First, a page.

Christmas and Easter nihilists

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L.I. Underhill is a media critic and historian specializing in pop culture, with a focus on science fiction (especially Star Trek) and video games. Their projects include a critical history of Star Trek told through the narrative of a war in time, a “heretical” history of The Legend of Zelda series and a literary postmodern reading of Jim Davis' Garfield.


  1. Adam Riggio
    September 19, 2013 @ 11:53 pm

    So I'm very interested to see what you have to say about Spock's Brain when we come around to that one.

    I, at least, am one other Star Trek fan who's counted the Omega Glory as pretty racist, and the cheese liberally applied throughout as the cast and crew's attempt to make it non-horrifying.

    Your approach to literary criticism is quite intriguing as well. You and Phil Sandifer both have introduced me to new ways of reading texts, which I was never exposed to as a student. However, my own graduate background is in philosophy, and I never did a literary studies course beyond the second-year level (another casualty of hiring mediocre per-course professors to teach lower-level courses is that they lose a lot of good students like me to other disciplines). Are these other approaches to reading standard issues in graduate programs in literary theory? Or are you an eccentric in this area as well?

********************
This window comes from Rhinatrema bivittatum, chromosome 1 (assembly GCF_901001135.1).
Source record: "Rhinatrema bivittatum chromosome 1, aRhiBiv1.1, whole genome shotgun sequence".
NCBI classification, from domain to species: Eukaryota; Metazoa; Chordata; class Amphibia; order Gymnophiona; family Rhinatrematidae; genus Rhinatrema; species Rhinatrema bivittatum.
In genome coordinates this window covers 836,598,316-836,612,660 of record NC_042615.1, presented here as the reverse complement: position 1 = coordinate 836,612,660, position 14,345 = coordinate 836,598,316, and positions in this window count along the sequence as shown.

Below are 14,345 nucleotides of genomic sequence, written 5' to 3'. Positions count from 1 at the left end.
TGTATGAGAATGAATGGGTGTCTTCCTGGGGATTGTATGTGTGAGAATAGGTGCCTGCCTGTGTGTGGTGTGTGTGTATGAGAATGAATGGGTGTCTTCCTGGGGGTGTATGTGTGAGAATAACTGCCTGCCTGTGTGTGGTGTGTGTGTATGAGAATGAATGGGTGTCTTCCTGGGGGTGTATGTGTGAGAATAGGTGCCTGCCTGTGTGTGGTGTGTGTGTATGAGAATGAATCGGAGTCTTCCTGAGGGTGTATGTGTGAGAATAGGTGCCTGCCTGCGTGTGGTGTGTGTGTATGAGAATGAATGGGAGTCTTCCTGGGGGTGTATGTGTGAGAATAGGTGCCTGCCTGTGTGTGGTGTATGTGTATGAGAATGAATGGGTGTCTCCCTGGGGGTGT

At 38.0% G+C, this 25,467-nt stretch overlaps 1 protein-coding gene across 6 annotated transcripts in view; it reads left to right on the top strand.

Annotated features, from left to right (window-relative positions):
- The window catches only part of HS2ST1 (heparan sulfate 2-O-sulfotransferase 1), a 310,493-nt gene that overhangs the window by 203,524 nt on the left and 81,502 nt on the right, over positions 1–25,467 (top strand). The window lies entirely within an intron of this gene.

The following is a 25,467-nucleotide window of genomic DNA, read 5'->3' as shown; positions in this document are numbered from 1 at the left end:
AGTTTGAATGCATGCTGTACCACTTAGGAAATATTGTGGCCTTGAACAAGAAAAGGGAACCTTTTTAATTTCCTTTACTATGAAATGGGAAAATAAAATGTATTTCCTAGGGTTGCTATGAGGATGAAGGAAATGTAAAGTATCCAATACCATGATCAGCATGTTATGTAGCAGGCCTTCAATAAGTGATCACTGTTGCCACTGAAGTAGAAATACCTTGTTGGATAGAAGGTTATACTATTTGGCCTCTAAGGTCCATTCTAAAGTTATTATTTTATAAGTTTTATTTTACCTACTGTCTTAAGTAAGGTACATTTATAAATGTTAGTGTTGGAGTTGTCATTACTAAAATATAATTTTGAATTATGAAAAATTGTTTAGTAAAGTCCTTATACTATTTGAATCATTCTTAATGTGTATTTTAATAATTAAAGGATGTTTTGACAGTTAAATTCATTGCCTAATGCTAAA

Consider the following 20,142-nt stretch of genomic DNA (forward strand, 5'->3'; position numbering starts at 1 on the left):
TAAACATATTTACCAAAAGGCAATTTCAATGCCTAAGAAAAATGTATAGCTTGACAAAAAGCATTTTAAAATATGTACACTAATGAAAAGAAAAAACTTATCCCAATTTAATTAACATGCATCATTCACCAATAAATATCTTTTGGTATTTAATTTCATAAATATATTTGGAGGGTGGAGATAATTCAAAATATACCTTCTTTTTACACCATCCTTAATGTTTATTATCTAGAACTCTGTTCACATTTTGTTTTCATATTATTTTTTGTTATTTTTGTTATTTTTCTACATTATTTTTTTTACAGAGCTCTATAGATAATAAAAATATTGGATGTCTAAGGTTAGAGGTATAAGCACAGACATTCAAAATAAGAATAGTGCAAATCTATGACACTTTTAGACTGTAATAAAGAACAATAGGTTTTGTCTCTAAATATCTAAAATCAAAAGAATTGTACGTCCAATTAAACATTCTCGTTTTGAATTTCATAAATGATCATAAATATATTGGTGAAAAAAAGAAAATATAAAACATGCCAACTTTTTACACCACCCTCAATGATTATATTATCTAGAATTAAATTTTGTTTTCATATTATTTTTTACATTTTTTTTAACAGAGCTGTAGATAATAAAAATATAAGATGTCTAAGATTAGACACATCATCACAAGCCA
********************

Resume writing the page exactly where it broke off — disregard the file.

2. Josh Marsfelder
    September 20, 2013 @ 11:06 am

    What's funny to me is I never took a literary studies course either. My specialization was, and still is, in Anthropology and Social Studies of Knowledge.

    So I suppose in that regard I'm pretty unorthodox. What was great about the programme I took is that we strove very hard to be inclusive and multidisciplinary; to take the best approaches we could find from sociology, history, cultural studies, media studies, philosophy, social justice activism, art and creative writing and apply them to the issue of studying technoscience, but more broadly studying how positionalities interact in Western and Non-Western societies.

    In many ways this is just what postmodern anthropology, Social Studies of Knowledge and Science and Technology Studies are, but even by that standard my department was made up of radical extremists. The fact we were dismissed by our university on one end and the more orthodox parts of our discipline on the other (a discipline that is already treated with a good amount of suspicion) has been an enduring touchy subject for me.

    And I'm one of the most renegade of the people that came out of my programme, which is I guess as concise an articulation of my own positionality as there is.


  3. K. Jones
    September 23, 2013 @ 5:34 pm

    I dislike literal Parallel Earths when they're not in Parallel Universes, almost as much as I dislike "too human" aliens. Miri is the next worst culprit, a literal Space Earth, but early Trek and budgeted sci-fi was riddled with human-aliens. I love "near-human". I do. Vulco-Romulanoids (they never looked right after TOS ended and the ditched the yellow-tinged, green-blooded makeup and allowed for pink faces) … Klingons (the more werewolf feral, the better). Alien and eerie or brutal and bestial but recognizable, and basically filling the same roles as vampires or werewolves in the last 100 years of Pop Culture, or Faeries, Elves or Dwarves of fantasy of history, or equivalent angelic or beast-man archetypes of other cultures.